• Achieve zero net energy for all owned facilities (current usage ~5.5 MW) by exploring new building decarbonization solutions, energy efficiency, renewable energy credits and on-site generation
  • Enable green miles via on-site charging with ~2,000 EV charge points
  • Earn U.S. Green Building Council Leadership in Energy and Environmental Design (USGBC LEED®) (Silver+) certifications for all new construction

Environmental Stewardship

Our commitment to environmental stewardship is broad, ranging from habitat conservation and tree planting, to employee volunteerism and tackling business challenges with nature-based solutions. Over the past 25 years, we have operated under a habitat conservation plan that we voluntarily developed with state and federal wildlife agencies. Our plan was designed to avoid or minimize any impacts from our activities and preserve our region’s ecosystems to the greatest extent possible. This year we are expanding our work to include innovative ways to protect biodiversity, increase carbon sequestration potential and avoid GHG emissions across our region from the desert to coast and everywhere in between.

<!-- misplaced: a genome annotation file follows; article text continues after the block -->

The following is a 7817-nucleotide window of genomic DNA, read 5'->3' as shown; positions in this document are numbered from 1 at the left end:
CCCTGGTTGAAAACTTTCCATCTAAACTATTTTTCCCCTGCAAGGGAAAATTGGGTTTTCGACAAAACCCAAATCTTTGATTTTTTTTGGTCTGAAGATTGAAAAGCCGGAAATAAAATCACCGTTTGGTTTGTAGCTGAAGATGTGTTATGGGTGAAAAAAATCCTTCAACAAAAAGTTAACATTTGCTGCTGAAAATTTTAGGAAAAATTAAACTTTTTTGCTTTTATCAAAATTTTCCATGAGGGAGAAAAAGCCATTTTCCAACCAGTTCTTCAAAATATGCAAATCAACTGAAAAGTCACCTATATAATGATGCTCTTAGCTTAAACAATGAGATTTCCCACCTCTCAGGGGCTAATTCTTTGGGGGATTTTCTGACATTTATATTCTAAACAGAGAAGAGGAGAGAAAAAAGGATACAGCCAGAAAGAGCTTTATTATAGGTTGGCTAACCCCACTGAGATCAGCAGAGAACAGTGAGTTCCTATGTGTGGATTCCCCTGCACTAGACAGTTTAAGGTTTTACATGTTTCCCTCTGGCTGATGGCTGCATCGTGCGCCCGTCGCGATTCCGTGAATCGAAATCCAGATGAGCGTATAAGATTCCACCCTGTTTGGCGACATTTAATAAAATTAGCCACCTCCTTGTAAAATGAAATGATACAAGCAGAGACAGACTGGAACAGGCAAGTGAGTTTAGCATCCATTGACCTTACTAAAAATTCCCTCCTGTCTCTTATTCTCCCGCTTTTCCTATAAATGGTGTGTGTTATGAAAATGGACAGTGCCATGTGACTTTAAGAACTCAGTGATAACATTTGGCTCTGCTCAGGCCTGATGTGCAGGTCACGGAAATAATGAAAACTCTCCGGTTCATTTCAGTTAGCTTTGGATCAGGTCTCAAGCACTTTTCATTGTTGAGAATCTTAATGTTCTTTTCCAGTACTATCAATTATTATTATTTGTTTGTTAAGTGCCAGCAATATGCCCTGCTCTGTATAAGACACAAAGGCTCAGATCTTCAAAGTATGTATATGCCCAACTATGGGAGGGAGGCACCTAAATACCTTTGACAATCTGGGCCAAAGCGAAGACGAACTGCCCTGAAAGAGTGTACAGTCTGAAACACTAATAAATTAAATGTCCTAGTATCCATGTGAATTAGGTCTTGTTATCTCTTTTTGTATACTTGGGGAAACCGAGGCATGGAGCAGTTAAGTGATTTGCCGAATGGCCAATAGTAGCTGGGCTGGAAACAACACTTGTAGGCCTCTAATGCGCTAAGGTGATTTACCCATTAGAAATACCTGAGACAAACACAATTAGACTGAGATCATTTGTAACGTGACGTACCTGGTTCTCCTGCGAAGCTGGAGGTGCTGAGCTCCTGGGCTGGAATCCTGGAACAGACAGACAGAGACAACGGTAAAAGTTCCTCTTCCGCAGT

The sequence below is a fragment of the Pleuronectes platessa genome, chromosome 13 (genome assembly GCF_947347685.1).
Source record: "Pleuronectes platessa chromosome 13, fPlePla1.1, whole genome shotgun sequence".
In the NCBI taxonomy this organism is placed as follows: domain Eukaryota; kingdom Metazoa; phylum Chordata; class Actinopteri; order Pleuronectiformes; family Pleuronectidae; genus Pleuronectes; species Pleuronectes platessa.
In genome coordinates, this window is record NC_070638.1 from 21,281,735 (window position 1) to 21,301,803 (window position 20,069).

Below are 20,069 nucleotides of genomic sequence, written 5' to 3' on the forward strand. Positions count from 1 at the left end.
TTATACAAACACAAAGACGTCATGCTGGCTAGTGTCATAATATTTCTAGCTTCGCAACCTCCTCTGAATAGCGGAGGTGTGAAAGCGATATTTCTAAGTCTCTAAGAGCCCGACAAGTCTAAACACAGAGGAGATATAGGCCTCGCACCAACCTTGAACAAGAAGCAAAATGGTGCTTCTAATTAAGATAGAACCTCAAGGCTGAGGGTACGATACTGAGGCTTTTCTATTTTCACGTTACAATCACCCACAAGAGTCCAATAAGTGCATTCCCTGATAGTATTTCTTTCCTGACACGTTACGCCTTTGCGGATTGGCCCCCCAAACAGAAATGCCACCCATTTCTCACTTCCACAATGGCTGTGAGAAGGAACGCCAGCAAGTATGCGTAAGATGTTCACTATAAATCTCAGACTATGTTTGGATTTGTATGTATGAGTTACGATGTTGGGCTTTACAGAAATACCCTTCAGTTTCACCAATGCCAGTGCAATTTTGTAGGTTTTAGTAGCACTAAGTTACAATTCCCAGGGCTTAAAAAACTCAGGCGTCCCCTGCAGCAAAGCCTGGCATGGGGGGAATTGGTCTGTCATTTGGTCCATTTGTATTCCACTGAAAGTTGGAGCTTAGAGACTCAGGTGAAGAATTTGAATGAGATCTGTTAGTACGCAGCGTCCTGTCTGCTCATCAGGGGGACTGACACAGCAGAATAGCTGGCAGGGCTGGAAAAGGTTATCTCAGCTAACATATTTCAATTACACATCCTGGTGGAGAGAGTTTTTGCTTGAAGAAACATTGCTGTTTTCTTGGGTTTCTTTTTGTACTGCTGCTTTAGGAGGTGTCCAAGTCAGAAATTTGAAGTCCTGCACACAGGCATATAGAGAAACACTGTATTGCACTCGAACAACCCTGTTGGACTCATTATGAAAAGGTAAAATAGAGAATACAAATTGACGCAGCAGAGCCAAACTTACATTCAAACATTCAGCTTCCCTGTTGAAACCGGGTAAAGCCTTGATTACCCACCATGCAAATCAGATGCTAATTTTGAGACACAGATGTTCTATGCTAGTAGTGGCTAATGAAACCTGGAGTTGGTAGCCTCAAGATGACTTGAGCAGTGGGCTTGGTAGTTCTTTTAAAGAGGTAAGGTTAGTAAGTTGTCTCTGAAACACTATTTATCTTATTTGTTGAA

Our goals for biodiversity and environmental stewardship vary by project and include:

  • No net loss of wetlands or waters, including along the coast or sensitive upland vegetation communities, habitats and rare plants
  • Net improvement in ecological conditions for any sensitive habitats that may have been temporarily impacted by operations
  • Enhancement of existing habitats and the establishment of permanently protected preserves for important local animal species